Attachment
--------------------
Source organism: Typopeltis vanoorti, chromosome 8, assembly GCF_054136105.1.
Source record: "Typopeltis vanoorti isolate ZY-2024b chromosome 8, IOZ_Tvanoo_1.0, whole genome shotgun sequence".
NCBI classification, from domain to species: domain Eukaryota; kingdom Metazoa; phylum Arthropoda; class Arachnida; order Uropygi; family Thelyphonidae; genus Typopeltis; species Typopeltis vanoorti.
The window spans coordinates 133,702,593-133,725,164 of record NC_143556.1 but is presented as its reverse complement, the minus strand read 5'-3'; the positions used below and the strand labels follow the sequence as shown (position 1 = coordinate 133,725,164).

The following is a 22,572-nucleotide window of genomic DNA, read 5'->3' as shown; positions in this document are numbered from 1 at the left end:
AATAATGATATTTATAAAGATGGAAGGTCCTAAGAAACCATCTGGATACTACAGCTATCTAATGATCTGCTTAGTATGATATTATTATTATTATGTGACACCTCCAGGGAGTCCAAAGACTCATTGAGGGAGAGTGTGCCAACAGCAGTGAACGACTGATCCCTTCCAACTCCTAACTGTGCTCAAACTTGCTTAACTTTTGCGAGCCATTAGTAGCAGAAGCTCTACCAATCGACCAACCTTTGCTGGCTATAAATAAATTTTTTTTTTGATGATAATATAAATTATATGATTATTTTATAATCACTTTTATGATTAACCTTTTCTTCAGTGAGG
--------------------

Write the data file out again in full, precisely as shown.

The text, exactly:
Source organism: Typopeltis vanoorti, chromosome 8, assembly GCF_054136105.1.
Source record: "Typopeltis vanoorti isolate ZY-2024b chromosome 8, IOZ_Tvanoo_1.0, whole genome shotgun sequence".
NCBI classification, from domain to species: domain Eukaryota; kingdom Metazoa; phylum Arthropoda; class Arachnida; order Uropygi; family Thelyphonidae; genus Typopeltis; species Typopeltis vanoorti.
The window spans coordinates 133,702,593-133,725,164 of record NC_143556.1 but is presented as its reverse complement, the minus strand read 5'-3'; the positions used below and the strand labels follow the sequence as shown (position 1 = coordinate 133,725,164).

The following is a 22,572-nucleotide window of genomic DNA, read 5'->3' as shown; positions in this document are numbered from 1 at the left end:
AATAATGATATTTATAAAGATGGAAGGTCCTAAGAAACCATCTGGATACTACAGCTATCTAATGATCTGCTTAGTATGATATTATTATTATTATGTGACACCTCCAGGGAGTCCAAAGACTCATTGAGGGAGAGTGTGCCAACAGCAGTGAACGACTGATCCCTTCCAACTCCTAACTGTGCTCAAACTTGCTTAACTTTTGCGAGCCATTAGTAGCAGAAGCTCTACCAATCGACCAACCTTTGCTGGCTATAAATAAATTTTTTTTTTGATGATAATATAAATTATATGATTATTTTATAATCACTTTTATGATTAACCTTTTCTTCAGTGAGG